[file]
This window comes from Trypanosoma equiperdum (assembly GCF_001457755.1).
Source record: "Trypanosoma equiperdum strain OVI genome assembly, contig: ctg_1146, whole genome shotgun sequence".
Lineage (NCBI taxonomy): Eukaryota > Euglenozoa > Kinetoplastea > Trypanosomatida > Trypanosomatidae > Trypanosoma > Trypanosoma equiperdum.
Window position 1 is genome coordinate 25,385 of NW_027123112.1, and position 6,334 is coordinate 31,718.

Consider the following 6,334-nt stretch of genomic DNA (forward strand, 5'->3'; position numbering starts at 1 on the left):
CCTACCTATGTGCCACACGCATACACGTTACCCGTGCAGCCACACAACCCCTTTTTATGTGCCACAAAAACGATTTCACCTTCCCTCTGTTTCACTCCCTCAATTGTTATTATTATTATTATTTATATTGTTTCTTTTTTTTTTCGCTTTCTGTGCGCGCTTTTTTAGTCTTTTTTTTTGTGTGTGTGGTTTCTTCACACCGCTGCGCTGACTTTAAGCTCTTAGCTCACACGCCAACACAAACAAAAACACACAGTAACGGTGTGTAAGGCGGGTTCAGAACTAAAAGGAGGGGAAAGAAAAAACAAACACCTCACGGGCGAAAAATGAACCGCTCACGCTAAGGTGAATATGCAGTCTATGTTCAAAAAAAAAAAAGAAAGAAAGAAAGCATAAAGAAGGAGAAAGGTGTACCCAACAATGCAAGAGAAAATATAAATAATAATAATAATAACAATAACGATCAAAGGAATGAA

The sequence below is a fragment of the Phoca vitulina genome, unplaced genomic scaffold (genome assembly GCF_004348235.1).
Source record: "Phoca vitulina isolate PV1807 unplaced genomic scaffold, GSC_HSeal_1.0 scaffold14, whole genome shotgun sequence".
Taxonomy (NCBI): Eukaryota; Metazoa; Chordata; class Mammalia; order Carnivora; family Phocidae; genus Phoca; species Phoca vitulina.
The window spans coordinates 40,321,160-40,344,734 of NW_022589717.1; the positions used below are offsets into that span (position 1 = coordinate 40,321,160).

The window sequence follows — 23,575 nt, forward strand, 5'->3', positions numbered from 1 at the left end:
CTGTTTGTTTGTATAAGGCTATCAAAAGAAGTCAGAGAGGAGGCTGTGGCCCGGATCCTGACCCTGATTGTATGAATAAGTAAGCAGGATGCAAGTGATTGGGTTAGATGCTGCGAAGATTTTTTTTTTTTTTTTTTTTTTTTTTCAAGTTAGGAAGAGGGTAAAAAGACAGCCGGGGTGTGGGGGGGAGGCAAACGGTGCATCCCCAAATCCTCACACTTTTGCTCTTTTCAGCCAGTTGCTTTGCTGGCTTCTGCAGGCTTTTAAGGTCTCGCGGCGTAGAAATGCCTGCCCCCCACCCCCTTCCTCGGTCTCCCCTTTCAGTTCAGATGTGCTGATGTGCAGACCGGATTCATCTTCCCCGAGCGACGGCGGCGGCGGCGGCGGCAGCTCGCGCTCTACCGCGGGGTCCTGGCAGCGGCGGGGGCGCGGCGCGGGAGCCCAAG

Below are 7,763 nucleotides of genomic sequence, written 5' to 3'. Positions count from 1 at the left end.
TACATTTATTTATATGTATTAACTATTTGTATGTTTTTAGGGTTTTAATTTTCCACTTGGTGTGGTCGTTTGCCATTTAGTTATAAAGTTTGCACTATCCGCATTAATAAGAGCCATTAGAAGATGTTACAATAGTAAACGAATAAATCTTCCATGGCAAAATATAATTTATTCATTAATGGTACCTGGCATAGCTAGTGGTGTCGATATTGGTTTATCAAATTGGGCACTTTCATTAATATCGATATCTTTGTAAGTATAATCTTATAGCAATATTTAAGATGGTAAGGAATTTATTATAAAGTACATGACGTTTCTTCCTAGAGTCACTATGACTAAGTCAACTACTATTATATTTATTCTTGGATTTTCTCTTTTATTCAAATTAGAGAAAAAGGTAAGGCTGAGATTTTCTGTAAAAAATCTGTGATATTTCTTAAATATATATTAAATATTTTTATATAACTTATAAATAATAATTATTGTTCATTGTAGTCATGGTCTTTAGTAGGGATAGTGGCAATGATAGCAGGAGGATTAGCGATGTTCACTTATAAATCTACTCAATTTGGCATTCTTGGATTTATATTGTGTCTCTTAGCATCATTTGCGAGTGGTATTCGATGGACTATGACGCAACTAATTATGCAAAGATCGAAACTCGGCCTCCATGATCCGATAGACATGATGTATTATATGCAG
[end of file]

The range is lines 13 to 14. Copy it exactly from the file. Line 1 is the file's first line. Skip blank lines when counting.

Below are 7,763 nucleotides of genomic sequence, written 5' to 3'. Positions count from 1 at the left end.
TACATTTATTTATATGTATTAACTATTTGTATGTTTTTAGGGTTTTAATTTTCCACTTGGTGTGGTCGTTTGCCATTTAGTTATAAAGTTTGCACTATCCGCATTAATAAGAGCCATTAGAAGATGTTACAATAGTAAACGAATAAATCTTCCATGGCAAAATATAATTTATTCATTAATGGTACCTGGCATAGCTAGTGGTGTCGATATTGGTTTATCAAATTGGGCACTTTCATTAATATCGATATCTTTGTAAGTATAATCTTATAGCAATATTTAAGATGGTAAGGAATTTATTATAAAGTACATGACGTTTCTTCCTAGAGTCACTATGACTAAGTCAACTACTATTATATTTATTCTTGGATTTTCTCTTTTATTCAAATTAGAGAAAAAGGTAAGGCTGAGATTTTCTGTAAAAAATCTGTGATATTTCTTAAATATATATTAAATATTTTTATATAACTTATAAATAATAATTATTGTTCATTGTAGTCATGGTCTTTAGTAGGGATAGTGGCAATGATAGCAGGAGGATTAGCGATGTTCACTTATAAATCTACTCAATTTGGCATTCTTGGATTTATATTGTGTCTCTTAGCATCATTTGCGAGTGGTATTCGATGGACTATGACGCAACTAATTATGCAAAGATCGAAACTCGGCCTCCATGATCCGATAGACATGATGTATTATATGCAG